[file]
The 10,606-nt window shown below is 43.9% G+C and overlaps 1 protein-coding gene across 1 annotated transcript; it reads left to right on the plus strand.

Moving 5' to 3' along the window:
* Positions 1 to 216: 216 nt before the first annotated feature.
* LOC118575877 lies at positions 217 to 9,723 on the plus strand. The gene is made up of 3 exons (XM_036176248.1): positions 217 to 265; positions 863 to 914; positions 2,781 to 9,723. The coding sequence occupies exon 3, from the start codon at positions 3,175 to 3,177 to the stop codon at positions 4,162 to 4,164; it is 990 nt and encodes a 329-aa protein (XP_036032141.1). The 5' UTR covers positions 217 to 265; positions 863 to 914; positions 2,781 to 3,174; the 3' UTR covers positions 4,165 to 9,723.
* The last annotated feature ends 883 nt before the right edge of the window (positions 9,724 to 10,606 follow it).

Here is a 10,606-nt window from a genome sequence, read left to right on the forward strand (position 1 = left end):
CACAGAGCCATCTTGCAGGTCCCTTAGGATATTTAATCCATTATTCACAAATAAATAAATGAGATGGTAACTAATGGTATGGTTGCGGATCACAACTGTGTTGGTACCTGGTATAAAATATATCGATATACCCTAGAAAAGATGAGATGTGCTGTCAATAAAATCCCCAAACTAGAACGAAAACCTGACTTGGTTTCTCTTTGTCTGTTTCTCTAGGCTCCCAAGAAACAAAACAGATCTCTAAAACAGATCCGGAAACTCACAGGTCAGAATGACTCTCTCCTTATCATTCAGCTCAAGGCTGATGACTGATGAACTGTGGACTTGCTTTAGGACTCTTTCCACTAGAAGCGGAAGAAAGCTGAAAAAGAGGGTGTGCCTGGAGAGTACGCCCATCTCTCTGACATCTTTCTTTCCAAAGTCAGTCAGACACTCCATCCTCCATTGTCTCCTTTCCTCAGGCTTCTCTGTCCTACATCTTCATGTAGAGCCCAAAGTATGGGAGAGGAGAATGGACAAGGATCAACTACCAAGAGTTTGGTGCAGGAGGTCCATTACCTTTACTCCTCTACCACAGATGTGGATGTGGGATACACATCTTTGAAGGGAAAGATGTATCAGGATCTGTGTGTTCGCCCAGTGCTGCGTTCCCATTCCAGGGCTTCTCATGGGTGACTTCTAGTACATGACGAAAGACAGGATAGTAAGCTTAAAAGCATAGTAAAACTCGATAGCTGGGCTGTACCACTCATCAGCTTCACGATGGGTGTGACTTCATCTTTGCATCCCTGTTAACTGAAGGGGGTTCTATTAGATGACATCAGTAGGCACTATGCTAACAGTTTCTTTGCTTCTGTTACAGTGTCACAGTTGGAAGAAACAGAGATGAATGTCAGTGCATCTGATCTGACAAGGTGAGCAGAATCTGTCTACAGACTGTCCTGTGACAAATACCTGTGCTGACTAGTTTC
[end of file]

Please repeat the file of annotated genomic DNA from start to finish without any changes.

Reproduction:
The 10,606-nt window shown below is 43.9% G+C and overlaps 1 protein-coding gene across 1 annotated transcript; it reads left to right on the plus strand.

Moving 5' to 3' along the window:
* Positions 1 to 216: 216 nt before the first annotated feature.
* LOC118575877 lies at positions 217 to 9,723 on the plus strand. The gene is made up of 3 exons (XM_036176248.1): positions 217 to 265; positions 863 to 914; positions 2,781 to 9,723. The coding sequence occupies exon 3, from the start codon at positions 3,175 to 3,177 to the stop codon at positions 4,162 to 4,164; it is 990 nt and encodes a 329-aa protein (XP_036032141.1). The 5' UTR covers positions 217 to 265; positions 863 to 914; positions 2,781 to 3,174; the 3' UTR covers positions 4,165 to 9,723.
* The last annotated feature ends 883 nt before the right edge of the window (positions 9,724 to 10,606 follow it).

Here is a 10,606-nt window from a genome sequence, read left to right on the forward strand (position 1 = left end):
CACAGAGCCATCTTGCAGGTCCCTTAGGATATTTAATCCATTATTCACAAATAAATAAATGAGATGGTAACTAATGGTATGGTTGCGGATCACAACTGTGTTGGTACCTGGTATAAAATATATCGATATACCCTAGAAAAGATGAGATGTGCTGTCAATAAAATCCCCAAACTAGAACGAAAACCTGACTTGGTTTCTCTTTGTCTGTTTCTCTAGGCTCCCAAGAAACAAAACAGATCTCTAAAACAGATCCGGAAACTCACAGGTCAGAATGACTCTCTCCTTATCATTCAGCTCAAGGCTGATGACTGATGAACTGTGGACTTGCTTTAGGACTCTTTCCACTAGAAGCGGAAGAAAGCTGAAAAAGAGGGTGTGCCTGGAGAGTACGCCCATCTCTCTGACATCTTTCTTTCCAAAGTCAGTCAGACACTCCATCCTCCATTGTCTCCTTTCCTCAGGCTTCTCTGTCCTACATCTTCATGTAGAGCCCAAAGTATGGGAGAGGAGAATGGACAAGGATCAACTACCAAGAGTTTGGTGCAGGAGGTCCATTACCTTTACTCCTCTACCACAGATGTGGATGTGGGATACACATCTTTGAAGGGAAAGATGTATCAGGATCTGTGTGTTCGCCCAGTGCTGCGTTCCCATTCCAGGGCTTCTCATGGGTGACTTCTAGTACATGACGAAAGACAGGATAGTAAGCTTAAAAGCATAGTAAAACTCGATAGCTGGGCTGTACCACTCATCAGCTTCACGATGGGTGTGACTTCATCTTTGCATCCCTGTTAACTGAAGGGGGTTCTATTAGATGACATCAGTAGGCACTATGCTAACAGTTTCTTTGCTTCTGTTACAGTGTCACAGTTGGAAGAAACAGAGATGAATGTCAGTGCATCTGATCTGACAAGGTGAGCAGAATCTGTCTACAGACTGTCCTGTGACAAATACCTGTGCTGACTAGTTTC